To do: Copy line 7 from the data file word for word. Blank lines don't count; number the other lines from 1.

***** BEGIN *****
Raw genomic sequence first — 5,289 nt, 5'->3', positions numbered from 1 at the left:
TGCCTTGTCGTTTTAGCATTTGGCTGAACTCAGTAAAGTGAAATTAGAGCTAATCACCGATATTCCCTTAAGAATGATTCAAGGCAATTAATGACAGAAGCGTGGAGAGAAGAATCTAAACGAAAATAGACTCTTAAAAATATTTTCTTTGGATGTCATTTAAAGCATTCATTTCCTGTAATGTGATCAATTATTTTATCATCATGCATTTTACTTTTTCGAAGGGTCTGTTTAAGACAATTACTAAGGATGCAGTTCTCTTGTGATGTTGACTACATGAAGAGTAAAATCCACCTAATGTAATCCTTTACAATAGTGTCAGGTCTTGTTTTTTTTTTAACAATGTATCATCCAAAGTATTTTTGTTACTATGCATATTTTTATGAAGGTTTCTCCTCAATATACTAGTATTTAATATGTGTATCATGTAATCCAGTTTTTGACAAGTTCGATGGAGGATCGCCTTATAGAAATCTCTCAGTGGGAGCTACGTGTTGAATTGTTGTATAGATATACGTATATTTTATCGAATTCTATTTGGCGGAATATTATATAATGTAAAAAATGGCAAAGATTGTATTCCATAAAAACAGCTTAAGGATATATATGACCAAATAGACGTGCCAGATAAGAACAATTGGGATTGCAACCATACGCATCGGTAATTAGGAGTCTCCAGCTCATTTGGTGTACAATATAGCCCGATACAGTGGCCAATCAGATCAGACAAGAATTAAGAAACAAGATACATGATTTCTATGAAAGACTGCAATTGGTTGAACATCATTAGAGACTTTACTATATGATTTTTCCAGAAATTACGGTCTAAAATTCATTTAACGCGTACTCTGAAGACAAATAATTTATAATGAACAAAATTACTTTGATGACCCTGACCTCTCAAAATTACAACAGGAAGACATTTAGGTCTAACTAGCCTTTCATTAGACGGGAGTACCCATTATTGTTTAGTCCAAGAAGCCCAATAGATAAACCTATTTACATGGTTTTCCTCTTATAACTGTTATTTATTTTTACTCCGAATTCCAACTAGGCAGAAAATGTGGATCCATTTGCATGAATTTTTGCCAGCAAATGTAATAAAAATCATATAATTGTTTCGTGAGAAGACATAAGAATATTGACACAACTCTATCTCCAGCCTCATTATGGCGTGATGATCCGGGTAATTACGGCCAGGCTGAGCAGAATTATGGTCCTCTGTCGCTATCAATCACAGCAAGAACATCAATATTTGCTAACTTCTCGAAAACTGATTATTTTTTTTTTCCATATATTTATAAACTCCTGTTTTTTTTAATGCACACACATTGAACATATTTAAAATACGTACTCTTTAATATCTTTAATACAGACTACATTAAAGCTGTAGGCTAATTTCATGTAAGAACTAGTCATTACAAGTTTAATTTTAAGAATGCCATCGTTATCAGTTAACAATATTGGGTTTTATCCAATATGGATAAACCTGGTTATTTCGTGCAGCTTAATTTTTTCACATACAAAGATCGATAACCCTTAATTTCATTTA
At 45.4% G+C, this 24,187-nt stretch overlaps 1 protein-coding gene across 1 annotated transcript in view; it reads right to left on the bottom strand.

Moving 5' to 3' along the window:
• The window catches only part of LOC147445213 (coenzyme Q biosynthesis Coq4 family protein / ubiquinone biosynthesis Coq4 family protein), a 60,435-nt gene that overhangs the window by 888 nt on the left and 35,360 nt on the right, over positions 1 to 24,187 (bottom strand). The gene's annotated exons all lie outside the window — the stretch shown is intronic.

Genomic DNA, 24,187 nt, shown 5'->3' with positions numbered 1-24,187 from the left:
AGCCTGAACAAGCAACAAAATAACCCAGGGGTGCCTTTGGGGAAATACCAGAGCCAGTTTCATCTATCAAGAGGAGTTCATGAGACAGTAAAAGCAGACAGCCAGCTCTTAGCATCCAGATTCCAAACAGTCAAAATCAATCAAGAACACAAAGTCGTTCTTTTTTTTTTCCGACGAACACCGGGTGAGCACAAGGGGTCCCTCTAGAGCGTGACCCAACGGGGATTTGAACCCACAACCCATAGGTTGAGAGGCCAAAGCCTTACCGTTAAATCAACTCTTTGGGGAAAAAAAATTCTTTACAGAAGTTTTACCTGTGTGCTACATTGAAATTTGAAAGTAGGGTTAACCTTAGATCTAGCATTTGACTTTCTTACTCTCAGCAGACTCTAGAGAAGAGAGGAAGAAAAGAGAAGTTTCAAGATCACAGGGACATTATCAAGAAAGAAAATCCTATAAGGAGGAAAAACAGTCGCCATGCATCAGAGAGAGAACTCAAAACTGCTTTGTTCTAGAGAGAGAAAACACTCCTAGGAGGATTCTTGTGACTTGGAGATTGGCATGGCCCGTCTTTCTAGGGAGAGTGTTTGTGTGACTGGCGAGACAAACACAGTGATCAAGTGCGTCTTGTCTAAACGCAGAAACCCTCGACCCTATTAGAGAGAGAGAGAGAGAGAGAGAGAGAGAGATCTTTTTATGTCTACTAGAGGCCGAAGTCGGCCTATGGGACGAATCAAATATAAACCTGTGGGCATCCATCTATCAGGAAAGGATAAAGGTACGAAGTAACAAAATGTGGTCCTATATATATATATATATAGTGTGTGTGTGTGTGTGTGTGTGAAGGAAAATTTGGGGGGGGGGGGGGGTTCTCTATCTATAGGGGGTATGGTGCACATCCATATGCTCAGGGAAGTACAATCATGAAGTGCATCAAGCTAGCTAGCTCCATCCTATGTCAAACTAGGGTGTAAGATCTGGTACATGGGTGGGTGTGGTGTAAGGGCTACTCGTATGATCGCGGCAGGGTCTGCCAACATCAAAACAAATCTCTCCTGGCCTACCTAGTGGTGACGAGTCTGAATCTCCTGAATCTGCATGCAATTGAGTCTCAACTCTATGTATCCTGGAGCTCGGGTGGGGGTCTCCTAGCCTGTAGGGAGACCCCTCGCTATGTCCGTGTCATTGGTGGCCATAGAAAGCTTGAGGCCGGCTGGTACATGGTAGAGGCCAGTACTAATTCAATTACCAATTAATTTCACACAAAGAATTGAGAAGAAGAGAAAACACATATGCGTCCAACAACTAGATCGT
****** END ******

AGCCTGAACAAGCAACAAAATAACCCAGGGGTGCCTTTGGGGAAATACCAGAGCCAGTTTCATCTATCAAGAGGAGTTCATGAGACAGTAAAAGCAGACAGCCAGCTCTTAGCATCCAGATTCCAAACAGTCAAAATCAATCAAGAACACAAAGTCGTTCTTTTTTTTTTCCGACGAACACCGGGTGAGCACAAGGGGTCCCTCTAGAGCGTGACCCAACGGGGATTTGAACCCACAACCCATAGGTTGAGAGGCCAAAGCCTTACCGTTAAATCAACTCTTTGGGGAAAAAAAATTCTTTACAGAAGTTTTACCTGTGTGCTACATTGAAATTTGAAAGTAGGGTTAACCTTAGATCTAGCATTTGACTTTCTTACTCTCAGCAGACTCTAGAGAAGAGAGGAAGAAAAGAGAAGTTTCAAGATCACAGGGACATTATCAAGAAAGAAAATCCTATAAGGAGGAAAAACAGTCGCCATGCATCAGAGAGAGAACTCAAAACTGCTTTGTTCTAGAGAGAGAAAACACTCCTAGGAGGATTCTTGTGACTTGGAGATTGGCATGGCCCGTCTTTCTAGGGAGAGTGTTTGTGTGACTGGCGAGACAAACACAGTGATCAAGTGCGTCTTGTCTAAACGCAGAAACCCTCGACCCTATTAGAGAGAGAGAGAGAGAGAGAGAGAGAGAGATCTTTTTATGTCTACTAGAGGCCGAAGTCGGCCTATGGGACGAATCAAATATAAACCTGTGGGCATCCATCTATCAGGAAAGGATAAAGGTACGAAGTAACAAAATGTGGTCCTATATATATATATATATAGTGTGTGTGTGTGTGTGTGTGTGAAGGAAAATTTGGGGGGGGGGGGGGGTTCTCTATCTATAGGGGGTATGGTGCACATCCATATGCTCAGGGAAGTACAATCATGAAGTGCATCAAGCTAGCTAGCTCCATCCTATGTCAAACTAGGGTGTAAGATCTGGTACATGGGTGGGTGTGGTGTAAGGGCTACTCGTATGATCGCGGCAGGGTCTGCCAACATCAAAACAAATCTCTCCTGGCCTACCTAGTGGTGACGAGTCTGAATCTCCTGAATCTGCATGCAATTGAGTCTCAACTCTATGTATCCTGGAGCTCGGGTGGGGGTCTCCTAGCCTGTAGGGAGACCCCTCGCTATGTCCGTGTCATTGGTGGCCATAGAAAGCTTGAGGCCGGCTGGTACATGGTAGAGGCCAGTACTAATTCAATTACCAATTAATTTCACACAAAGAATTGAGAAGAAGAGAAAACACATATGCGTCCAACAACTAGATCGT